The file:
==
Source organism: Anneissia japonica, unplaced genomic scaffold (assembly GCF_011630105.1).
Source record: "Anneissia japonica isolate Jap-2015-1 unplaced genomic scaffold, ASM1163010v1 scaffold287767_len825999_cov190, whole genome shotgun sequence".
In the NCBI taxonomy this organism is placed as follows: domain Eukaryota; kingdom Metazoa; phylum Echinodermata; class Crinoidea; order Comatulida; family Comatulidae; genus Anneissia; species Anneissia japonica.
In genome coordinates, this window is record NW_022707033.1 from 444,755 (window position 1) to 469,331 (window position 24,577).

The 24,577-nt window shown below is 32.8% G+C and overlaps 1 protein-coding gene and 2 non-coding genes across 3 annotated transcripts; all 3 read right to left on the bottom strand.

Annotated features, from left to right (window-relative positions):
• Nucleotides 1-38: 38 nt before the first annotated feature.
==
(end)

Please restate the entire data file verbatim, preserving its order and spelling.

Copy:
Source organism: Anneissia japonica, unplaced genomic scaffold (assembly GCF_011630105.1).
Source record: "Anneissia japonica isolate Jap-2015-1 unplaced genomic scaffold, ASM1163010v1 scaffold287767_len825999_cov190, whole genome shotgun sequence".
In the NCBI taxonomy this organism is placed as follows: domain Eukaryota; kingdom Metazoa; phylum Echinodermata; class Crinoidea; order Comatulida; family Comatulidae; genus Anneissia; species Anneissia japonica.
In genome coordinates, this window is record NW_022707033.1 from 444,755 (window position 1) to 469,331 (window position 24,577).

The 24,577-nt window shown below is 32.8% G+C and overlaps 1 protein-coding gene and 2 non-coding genes across 3 annotated transcripts; all 3 read right to left on the bottom strand.

Annotated features, from left to right (window-relative positions):
• Nucleotides 1-38: 38 nt before the first annotated feature.